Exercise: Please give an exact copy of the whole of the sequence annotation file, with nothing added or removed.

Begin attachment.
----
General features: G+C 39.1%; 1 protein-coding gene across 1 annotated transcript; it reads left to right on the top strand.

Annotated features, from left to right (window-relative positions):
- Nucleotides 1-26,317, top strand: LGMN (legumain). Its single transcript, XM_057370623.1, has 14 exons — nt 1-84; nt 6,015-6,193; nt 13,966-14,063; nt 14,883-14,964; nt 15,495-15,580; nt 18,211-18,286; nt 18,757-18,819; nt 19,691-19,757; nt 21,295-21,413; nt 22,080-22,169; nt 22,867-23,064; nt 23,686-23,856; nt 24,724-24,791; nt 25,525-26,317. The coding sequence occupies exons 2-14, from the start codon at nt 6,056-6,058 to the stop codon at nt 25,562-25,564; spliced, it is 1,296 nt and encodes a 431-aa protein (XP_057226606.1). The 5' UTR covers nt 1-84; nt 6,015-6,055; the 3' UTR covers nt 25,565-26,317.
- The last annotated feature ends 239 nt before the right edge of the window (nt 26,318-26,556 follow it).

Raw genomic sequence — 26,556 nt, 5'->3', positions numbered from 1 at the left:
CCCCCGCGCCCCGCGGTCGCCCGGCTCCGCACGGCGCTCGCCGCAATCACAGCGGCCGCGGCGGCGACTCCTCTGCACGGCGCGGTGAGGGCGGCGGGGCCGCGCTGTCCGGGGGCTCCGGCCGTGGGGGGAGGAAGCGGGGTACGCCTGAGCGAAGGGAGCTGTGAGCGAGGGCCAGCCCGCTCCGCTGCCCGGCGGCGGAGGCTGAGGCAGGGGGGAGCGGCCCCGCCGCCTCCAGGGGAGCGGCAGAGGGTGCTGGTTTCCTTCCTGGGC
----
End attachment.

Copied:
General features: G+C 39.1%; 1 protein-coding gene across 1 annotated transcript; it reads left to right on the top strand.

Annotated features, from left to right (window-relative positions):
- Nucleotides 1-26,317, top strand: LGMN (legumain). Its single transcript, XM_057370623.1, has 14 exons — nt 1-84; nt 6,015-6,193; nt 13,966-14,063; nt 14,883-14,964; nt 15,495-15,580; nt 18,211-18,286; nt 18,757-18,819; nt 19,691-19,757; nt 21,295-21,413; nt 22,080-22,169; nt 22,867-23,064; nt 23,686-23,856; nt 24,724-24,791; nt 25,525-26,317. The coding sequence occupies exons 2-14, from the start codon at nt 6,056-6,058 to the stop codon at nt 25,562-25,564; spliced, it is 1,296 nt and encodes a 431-aa protein (XP_057226606.1). The 5' UTR covers nt 1-84; nt 6,015-6,055; the 3' UTR covers nt 25,565-26,317.
- The last annotated feature ends 239 nt before the right edge of the window (nt 26,318-26,556 follow it).

Raw genomic sequence — 26,556 nt, 5'->3', positions numbered from 1 at the left:
CCCCCGCGCCCCGCGGTCGCCCGGCTCCGCACGGCGCTCGCCGCAATCACAGCGGCCGCGGCGGCGACTCCTCTGCACGGCGCGGTGAGGGCGGCGGGGCCGCGCTGTCCGGGGGCTCCGGCCGTGGGGGGAGGAAGCGGGGTACGCCTGAGCGAAGGGAGCTGTGAGCGAGGGCCAGCCCGCTCCGCTGCCCGGCGGCGGAGGCTGAGGCAGGGGGGAGCGGCCCCGCCGCCTCCAGGGGAGCGGCAGAGGGTGCTGGTTTCCTTCCTGGGC